In a world of cloud-based tooling, sometimes what you really need is to see how your app might work on a real device. I have visited this topic in a previous post, when I discussed the factors you should take into account when conducting cross-browser testing.

I’d like to zoom in closer on the last point (real devices vs emulators) and talk about how this applies in a test environment. More specifically: how can using a test lab of real devices help you to extend your testing activities and maximise potential test coverage?

Device lab: desktop, tablet, mobile

Firstly, what is the goal of a test lab?

A test lab is a place where software testers conduct controlled experiments with known measurements in a controlled environment. The aim is to mimic a live production environment as closely as possible.

There is a whole range of fantastic resources out there that will teach how to build your own test lab, such as this one written by Destiny Montague and Lara Hogan. And building a test lab doesn’t have to be a mammoth task, especially if you only have a few requirements. But if you are unsure about where to start, or have short-term testing requirements, an external test or device lab that has already been built is your new best friend.

These are some ways using a readily-available device lab can be more advantageous than building one:

1. Increase the range of possible configurations that you may not have yourself.

Test labs like ours offer the opportunity to test your app on a wider range of possible configurations that you may not have yourself, because we work with a large client base with differing device requirements. Because of this, we can offer a full range of platforms and configurations that you do not have to source beforehand.

You can thus increase your test coverage, not leave a certain configuration out because it is too expensive, and minimise the risk of a certain segment of your user base finding bugs in your application. Plus, there is no need to maintain your test lab with the latest releases, as QA practitioners also keep a detailed and up-to-date list of possible configurations that clients may need, and will most likely already have the devices to hand.

2. You don’t have to spend time shopping for cost-effective devices and then maintaining them.

Choosing the devices that you will include in your test lab involves deciding upon which configurations will be enough to cover as much of your user base as possible. You then have to consider the cost. And costs can escalate pretty quickly if there isn’t proper planning in place, which can then obviously hinder when testing will take place. Using an external party’s test lab means you can start your testing earlier, on devices that have already been purchased and audited for use. It’s also more cost-effective, as you’d only pay for the hourly rate of the tester – with the rent of the test lab included – instead of paying for the initial cost and regular upkeep of your own set of devices.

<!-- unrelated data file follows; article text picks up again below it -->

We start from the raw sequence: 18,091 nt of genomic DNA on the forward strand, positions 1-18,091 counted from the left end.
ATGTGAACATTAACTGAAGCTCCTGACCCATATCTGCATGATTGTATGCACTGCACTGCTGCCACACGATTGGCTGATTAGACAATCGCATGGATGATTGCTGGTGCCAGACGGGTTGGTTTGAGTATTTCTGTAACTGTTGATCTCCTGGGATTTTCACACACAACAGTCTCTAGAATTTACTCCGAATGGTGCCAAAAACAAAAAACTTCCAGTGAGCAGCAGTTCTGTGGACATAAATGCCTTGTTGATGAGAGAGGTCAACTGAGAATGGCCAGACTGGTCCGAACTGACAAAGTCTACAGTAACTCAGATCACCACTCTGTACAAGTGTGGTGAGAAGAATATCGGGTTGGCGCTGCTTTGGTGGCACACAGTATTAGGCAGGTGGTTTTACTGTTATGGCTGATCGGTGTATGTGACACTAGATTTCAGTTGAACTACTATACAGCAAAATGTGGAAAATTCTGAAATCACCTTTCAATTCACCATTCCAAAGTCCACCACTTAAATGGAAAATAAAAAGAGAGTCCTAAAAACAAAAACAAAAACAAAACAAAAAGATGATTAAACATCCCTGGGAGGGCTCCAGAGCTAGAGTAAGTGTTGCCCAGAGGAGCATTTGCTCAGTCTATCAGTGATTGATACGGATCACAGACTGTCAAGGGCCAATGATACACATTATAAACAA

3. Greater chance of keeping a testing environment stable.

Using a device lab that has already been built, especially if it has been built by a specialised software testing group, means that it will have been developed in accordance with proper QA knowledge and methodology. There is then less of a chance that the testing environment will be contaminated, especially if version control is taken into account.

Version control is any kind of practice that tracks and provides changes to source code. Because bugs often only occur in certain versions of the same piece of software, it is vital that in the process of locating and fixing them, testers and developers need to be able to retrieve and run different versions to determine where the issue lies. A functioning test lab will provide you with tools that will help you trace the history of changes to your test devices, thereby minimising mistakes and keeping your test environment more stable.

4. You don’t have to think about the logistical issues.

As well as choosing the software and hardware you need to get a device lab up-and-running, and the cost, you’ll need to think about where the device lab will go. You’ll need to ask yourself questions such as:

  • Do I have enough space?
  • Does the space I want to use have plenty of access to electricity outlets?
  • How long will it take to gather all the resources I need?
  • Quite simply, using an external test lab means this work is already done for you. The owners will be the ones storing the devices and making sure the software and hardware are properly updated and ready to go. The logistics of setting up a lab are already catered for, so you can carry out your testing much quicker.

    Minimise the risk of bugs appearing when your app goes into production by increasing your cross-browser test coverage. We have a test lab with a full, up-to-date range of devices and platforms available to help you do this. Get in contact with us to discuss your requirements, and together we’ll create a tailor-made testing plan for your app, on our technology.